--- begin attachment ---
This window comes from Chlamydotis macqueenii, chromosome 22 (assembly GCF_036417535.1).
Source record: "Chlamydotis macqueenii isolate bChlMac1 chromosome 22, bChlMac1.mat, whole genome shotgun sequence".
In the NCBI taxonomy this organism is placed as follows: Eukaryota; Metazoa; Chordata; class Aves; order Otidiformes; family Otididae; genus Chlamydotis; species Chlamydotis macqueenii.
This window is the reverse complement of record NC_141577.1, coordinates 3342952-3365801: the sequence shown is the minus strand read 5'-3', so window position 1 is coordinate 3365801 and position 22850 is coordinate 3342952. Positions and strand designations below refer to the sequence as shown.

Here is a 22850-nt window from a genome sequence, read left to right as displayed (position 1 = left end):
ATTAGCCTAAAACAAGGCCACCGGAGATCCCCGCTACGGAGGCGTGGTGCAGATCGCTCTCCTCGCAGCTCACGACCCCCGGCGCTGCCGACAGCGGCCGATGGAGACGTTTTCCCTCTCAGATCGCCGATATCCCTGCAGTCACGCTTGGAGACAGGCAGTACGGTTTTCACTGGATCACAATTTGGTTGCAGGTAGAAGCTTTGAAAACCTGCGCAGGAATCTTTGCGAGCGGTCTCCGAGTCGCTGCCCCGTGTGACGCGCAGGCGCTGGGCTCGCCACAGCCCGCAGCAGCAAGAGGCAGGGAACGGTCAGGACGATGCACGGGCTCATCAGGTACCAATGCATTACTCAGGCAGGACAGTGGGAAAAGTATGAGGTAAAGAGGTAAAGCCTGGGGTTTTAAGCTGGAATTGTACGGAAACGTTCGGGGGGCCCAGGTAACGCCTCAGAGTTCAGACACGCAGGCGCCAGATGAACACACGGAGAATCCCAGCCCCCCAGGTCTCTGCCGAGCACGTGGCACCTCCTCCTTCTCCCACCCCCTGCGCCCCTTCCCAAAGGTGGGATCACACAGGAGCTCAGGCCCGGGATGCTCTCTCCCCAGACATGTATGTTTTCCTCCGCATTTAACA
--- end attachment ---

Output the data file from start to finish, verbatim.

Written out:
This window comes from Chlamydotis macqueenii, chromosome 22 (assembly GCF_036417535.1).
Source record: "Chlamydotis macqueenii isolate bChlMac1 chromosome 22, bChlMac1.mat, whole genome shotgun sequence".
In the NCBI taxonomy this organism is placed as follows: Eukaryota; Metazoa; Chordata; class Aves; order Otidiformes; family Otididae; genus Chlamydotis; species Chlamydotis macqueenii.
This window is the reverse complement of record NC_141577.1, coordinates 3342952-3365801: the sequence shown is the minus strand read 5'-3', so window position 1 is coordinate 3365801 and position 22850 is coordinate 3342952. Positions and strand designations below refer to the sequence as shown.

Here is a 22850-nt window from a genome sequence, read left to right as displayed (position 1 = left end):
ATTAGCCTAAAACAAGGCCACCGGAGATCCCCGCTACGGAGGCGTGGTGCAGATCGCTCTCCTCGCAGCTCACGACCCCCGGCGCTGCCGACAGCGGCCGATGGAGACGTTTTCCCTCTCAGATCGCCGATATCCCTGCAGTCACGCTTGGAGACAGGCAGTACGGTTTTCACTGGATCACAATTTGGTTGCAGGTAGAAGCTTTGAAAACCTGCGCAGGAATCTTTGCGAGCGGTCTCCGAGTCGCTGCCCCGTGTGACGCGCAGGCGCTGGGCTCGCCACAGCCCGCAGCAGCAAGAGGCAGGGAACGGTCAGGACGATGCACGGGCTCATCAGGTACCAATGCATTACTCAGGCAGGACAGTGGGAAAAGTATGAGGTAAAGAGGTAAAGCCTGGGGTTTTAAGCTGGAATTGTACGGAAACGTTCGGGGGGCCCAGGTAACGCCTCAGAGTTCAGACACGCAGGCGCCAGATGAACACACGGAGAATCCCAGCCCCCCAGGTCTCTGCCGAGCACGTGGCACCTCCTCCTTCTCCCACCCCCTGCGCCCCTTCCCAAAGGTGGGATCACACAGGAGCTCAGGCCCGGGATGCTCTCTCCCCAGACATGTATGTTTTCCTCCGCATTTAACA